Some experts have worked themselves into a tizzy over the U.S. economy’s growth slowdown, worrying that a double-dip recession may be on the way.
Harvard economist Ken Rogoff isn’t one of them.
“So far, the recovery is remarkably normal for a postfinancial crisis recovery,” he told The New York Times.
Rogoff recently co-authored a history of financial crises, “This Time Is Different,” with Carmen Reinhart.
GDP growth slipped to 2.4 percent in the second quarter from 3.7 percent in the first quarter and 5.0 percent in last year’s fourth quarter.
“It doesn’t mean that we should cheer that it’s been so grim,” Rogoff said. “But on the other hand, it’s not necessarily a reason to panic.”
Ethan Harris, chief economist at Bank of America-Merrill Lynch, has a similar view. “The economy is muddling through,” he told Bloomberg.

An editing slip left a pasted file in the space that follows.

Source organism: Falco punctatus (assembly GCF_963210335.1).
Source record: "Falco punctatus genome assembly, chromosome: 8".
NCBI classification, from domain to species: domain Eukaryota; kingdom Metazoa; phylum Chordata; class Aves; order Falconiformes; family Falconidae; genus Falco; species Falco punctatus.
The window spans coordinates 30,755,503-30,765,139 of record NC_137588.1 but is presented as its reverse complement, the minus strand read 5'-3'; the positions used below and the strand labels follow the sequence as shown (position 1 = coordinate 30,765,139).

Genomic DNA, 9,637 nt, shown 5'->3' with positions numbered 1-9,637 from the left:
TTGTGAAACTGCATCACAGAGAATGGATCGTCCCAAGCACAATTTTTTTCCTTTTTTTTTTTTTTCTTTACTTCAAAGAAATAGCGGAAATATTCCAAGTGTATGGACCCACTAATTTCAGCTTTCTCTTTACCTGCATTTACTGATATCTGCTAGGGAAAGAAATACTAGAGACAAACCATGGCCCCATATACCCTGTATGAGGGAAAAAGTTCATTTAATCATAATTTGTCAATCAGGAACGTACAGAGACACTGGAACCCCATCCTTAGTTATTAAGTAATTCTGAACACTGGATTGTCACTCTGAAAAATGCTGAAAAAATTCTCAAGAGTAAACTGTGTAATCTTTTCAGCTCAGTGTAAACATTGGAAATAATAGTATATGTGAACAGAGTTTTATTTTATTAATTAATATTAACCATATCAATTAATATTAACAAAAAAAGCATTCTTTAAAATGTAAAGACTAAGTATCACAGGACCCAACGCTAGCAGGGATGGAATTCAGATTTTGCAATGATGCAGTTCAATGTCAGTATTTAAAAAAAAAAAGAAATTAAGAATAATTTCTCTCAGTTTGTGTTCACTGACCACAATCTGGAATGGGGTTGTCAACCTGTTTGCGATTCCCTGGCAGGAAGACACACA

“We’re probably not going to see a really strong number for a while. We need to see some pickup in job growth.”
In the second quarter, business spending on equipment and software soared 21.9 percent. But consumer spending, which accounts for about 70 percent of economic activity, gained only 1.6 percent.
“The GDP report raises concerns surrounding the sustainability of the recovery,” David Semmens, an economist at Standard Chartered Bank, told The Wall Street Journal. “The dire contribution from the U.S. consumer will weigh on sentiment.”
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